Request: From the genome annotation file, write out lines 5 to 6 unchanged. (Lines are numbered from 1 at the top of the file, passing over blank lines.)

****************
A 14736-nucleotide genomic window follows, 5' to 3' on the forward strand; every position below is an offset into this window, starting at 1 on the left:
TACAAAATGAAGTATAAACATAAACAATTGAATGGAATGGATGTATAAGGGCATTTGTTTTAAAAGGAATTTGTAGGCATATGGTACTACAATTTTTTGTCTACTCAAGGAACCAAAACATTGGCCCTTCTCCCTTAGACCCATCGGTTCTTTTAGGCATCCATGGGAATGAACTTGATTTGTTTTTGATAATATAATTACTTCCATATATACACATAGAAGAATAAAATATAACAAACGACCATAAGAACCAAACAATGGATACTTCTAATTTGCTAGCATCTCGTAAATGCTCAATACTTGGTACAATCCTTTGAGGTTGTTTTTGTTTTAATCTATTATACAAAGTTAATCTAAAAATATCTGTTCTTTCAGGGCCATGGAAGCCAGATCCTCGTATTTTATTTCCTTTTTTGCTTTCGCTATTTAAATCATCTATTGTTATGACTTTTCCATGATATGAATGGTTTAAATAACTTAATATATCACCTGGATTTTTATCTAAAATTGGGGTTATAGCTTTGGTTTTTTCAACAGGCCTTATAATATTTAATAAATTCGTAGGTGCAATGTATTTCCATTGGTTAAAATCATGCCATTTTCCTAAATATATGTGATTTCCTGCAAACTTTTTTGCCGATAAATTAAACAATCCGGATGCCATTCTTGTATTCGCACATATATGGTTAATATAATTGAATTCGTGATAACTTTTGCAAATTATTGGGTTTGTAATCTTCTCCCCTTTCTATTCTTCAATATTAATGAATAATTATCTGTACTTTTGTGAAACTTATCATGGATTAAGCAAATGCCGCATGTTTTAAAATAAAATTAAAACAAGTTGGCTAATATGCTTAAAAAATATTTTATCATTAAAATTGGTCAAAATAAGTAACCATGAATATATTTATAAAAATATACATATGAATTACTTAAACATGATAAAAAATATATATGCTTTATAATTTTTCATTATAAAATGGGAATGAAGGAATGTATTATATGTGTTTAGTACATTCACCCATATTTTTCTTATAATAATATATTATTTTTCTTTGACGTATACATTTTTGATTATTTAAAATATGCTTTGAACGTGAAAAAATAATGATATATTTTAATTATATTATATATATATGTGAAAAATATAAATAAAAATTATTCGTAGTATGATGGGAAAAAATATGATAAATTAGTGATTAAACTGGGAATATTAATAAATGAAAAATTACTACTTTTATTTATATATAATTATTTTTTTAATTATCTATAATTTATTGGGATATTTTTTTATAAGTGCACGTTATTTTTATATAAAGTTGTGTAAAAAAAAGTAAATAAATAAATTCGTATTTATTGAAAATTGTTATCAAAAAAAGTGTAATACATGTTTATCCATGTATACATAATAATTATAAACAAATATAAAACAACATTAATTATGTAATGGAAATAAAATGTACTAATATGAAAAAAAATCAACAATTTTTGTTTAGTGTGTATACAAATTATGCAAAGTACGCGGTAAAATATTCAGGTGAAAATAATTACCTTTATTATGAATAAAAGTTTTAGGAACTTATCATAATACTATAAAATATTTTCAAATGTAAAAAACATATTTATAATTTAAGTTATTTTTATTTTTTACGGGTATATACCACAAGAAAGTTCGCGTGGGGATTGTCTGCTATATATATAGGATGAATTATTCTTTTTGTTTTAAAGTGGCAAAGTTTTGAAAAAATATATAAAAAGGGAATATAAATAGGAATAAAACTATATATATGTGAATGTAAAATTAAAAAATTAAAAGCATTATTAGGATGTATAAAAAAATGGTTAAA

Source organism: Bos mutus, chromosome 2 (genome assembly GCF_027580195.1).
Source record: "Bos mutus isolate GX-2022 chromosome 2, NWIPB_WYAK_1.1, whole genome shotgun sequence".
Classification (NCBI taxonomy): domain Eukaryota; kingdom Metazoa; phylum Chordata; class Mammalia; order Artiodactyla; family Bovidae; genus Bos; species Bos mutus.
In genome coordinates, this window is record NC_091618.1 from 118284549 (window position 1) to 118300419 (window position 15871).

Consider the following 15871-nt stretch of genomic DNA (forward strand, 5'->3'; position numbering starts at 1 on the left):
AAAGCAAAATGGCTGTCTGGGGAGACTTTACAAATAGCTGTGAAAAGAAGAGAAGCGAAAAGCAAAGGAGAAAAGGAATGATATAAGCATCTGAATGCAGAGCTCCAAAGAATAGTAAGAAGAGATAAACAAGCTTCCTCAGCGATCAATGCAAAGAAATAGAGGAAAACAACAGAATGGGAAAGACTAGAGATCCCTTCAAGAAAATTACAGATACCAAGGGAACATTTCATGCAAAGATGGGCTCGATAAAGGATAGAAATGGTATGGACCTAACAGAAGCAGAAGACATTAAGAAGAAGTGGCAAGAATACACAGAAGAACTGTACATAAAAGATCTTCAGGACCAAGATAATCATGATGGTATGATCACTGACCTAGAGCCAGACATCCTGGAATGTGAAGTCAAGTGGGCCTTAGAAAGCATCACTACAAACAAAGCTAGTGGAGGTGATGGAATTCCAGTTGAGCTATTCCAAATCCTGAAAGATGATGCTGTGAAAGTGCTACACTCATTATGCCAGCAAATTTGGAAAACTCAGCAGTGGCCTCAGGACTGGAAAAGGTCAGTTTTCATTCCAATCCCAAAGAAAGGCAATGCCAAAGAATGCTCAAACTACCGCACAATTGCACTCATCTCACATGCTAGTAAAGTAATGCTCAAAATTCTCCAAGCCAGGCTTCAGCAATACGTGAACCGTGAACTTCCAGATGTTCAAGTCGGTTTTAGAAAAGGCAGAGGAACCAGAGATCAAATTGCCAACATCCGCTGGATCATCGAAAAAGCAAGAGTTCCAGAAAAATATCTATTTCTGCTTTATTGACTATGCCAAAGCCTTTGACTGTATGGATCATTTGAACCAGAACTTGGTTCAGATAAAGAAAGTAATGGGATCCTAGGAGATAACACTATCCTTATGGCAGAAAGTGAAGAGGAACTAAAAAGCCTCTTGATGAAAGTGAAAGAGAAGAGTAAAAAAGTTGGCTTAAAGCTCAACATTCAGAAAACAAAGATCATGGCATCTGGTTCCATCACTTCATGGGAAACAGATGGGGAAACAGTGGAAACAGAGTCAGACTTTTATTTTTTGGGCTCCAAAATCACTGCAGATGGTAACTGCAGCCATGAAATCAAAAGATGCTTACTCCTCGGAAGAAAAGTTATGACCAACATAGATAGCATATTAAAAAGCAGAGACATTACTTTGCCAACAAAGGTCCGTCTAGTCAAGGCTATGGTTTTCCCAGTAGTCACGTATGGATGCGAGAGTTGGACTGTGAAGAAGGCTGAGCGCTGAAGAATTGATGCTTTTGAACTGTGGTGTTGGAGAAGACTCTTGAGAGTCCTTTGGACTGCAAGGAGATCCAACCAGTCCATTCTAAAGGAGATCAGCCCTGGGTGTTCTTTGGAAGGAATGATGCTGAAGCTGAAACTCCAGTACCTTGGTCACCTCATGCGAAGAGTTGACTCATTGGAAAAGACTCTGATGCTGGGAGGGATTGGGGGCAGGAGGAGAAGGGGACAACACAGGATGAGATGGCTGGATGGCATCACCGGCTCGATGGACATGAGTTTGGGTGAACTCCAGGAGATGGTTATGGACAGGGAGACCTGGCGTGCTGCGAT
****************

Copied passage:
Classification (NCBI taxonomy): domain Eukaryota; kingdom Metazoa; phylum Chordata; class Mammalia; order Artiodactyla; family Bovidae; genus Bos; species Bos mutus.
In genome coordinates, this window is record NC_091618.1 from 118284549 (window position 1) to 118300419 (window position 15871).